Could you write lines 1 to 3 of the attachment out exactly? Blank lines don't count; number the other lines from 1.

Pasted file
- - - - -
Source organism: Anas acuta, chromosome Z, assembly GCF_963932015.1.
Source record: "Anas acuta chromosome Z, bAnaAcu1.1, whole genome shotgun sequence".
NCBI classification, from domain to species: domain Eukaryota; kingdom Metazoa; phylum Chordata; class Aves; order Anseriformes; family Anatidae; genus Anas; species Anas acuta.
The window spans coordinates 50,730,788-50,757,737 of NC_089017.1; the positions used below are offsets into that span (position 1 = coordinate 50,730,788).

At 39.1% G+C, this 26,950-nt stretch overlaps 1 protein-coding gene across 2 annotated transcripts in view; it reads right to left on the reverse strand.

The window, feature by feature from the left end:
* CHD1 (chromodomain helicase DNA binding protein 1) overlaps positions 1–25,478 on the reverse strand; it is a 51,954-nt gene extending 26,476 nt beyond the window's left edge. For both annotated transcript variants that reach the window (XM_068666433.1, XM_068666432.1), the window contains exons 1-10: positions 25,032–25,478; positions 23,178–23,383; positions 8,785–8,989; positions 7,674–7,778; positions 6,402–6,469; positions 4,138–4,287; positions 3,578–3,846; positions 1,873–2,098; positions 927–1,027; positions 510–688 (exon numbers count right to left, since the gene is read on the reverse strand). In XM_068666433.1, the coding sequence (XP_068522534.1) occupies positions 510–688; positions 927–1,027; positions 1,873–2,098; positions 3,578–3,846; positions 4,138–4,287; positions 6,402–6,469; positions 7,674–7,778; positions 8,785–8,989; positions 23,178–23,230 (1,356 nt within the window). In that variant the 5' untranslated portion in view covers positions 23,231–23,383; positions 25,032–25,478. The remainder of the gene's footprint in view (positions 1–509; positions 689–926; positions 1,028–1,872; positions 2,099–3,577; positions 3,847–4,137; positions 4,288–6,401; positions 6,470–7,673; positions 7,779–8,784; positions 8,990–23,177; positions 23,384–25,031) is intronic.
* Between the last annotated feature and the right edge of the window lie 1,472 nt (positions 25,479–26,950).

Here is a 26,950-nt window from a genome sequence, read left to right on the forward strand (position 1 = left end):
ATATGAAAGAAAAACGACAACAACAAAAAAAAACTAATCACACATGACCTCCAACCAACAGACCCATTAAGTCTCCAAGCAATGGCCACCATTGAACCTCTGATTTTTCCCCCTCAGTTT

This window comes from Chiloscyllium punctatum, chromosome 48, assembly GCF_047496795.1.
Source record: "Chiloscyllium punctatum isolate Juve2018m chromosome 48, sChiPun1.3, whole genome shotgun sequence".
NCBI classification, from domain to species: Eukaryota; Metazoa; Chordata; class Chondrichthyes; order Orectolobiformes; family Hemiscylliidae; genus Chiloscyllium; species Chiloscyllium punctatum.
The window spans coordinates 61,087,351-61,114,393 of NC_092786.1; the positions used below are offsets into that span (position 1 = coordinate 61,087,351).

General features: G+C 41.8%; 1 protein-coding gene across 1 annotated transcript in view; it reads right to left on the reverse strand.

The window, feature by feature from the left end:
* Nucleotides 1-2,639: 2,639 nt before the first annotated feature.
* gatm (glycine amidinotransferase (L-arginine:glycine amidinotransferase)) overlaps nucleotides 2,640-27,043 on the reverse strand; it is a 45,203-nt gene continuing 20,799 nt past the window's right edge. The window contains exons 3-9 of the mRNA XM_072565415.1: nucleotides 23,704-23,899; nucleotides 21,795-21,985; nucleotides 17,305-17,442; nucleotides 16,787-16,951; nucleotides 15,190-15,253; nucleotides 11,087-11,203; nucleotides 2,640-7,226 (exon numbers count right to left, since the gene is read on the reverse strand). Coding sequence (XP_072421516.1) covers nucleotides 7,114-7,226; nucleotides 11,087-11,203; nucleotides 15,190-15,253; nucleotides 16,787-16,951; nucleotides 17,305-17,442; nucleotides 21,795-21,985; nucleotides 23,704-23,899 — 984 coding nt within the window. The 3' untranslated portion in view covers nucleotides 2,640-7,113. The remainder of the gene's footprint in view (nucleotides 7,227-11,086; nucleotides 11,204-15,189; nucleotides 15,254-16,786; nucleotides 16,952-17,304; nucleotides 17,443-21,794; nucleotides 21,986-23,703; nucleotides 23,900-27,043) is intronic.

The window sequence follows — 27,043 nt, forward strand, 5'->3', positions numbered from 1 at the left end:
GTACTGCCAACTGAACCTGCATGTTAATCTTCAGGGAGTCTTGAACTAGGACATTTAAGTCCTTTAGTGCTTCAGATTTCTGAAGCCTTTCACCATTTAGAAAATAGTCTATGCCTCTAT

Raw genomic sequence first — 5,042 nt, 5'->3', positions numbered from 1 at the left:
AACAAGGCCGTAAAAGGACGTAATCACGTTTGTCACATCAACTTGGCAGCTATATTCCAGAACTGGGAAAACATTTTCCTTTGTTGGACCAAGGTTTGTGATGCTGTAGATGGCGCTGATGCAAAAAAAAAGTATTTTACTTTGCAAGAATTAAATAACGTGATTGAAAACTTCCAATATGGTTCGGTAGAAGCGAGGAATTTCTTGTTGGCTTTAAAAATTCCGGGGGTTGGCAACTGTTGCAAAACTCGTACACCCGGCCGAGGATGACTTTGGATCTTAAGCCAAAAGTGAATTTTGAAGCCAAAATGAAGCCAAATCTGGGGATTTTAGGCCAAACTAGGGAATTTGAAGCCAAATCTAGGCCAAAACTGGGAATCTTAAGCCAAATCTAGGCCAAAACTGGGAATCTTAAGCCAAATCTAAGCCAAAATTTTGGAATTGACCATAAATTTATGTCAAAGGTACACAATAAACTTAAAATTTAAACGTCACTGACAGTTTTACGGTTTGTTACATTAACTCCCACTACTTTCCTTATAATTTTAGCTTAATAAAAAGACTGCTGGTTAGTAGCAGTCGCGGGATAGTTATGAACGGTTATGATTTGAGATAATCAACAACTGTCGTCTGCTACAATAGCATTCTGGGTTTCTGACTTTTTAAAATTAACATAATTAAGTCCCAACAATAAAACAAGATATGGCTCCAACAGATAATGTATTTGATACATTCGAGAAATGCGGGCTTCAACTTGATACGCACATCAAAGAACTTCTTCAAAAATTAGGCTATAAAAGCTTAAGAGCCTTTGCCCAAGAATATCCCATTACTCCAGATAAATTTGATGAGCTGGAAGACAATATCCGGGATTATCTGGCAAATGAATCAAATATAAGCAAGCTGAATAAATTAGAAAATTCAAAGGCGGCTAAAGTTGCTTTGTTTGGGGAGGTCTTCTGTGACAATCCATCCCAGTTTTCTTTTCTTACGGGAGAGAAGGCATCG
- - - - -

Source organism: Anas acuta, chromosome Z, assembly GCF_963932015.1.
Source record: "Anas acuta chromosome Z, bAnaAcu1.1, whole genome shotgun sequence".
NCBI classification, from domain to species: domain Eukaryota; kingdom Metazoa; phylum Chordata; class Aves; order Anseriformes; family Anatidae; genus Anas; species Anas acuta.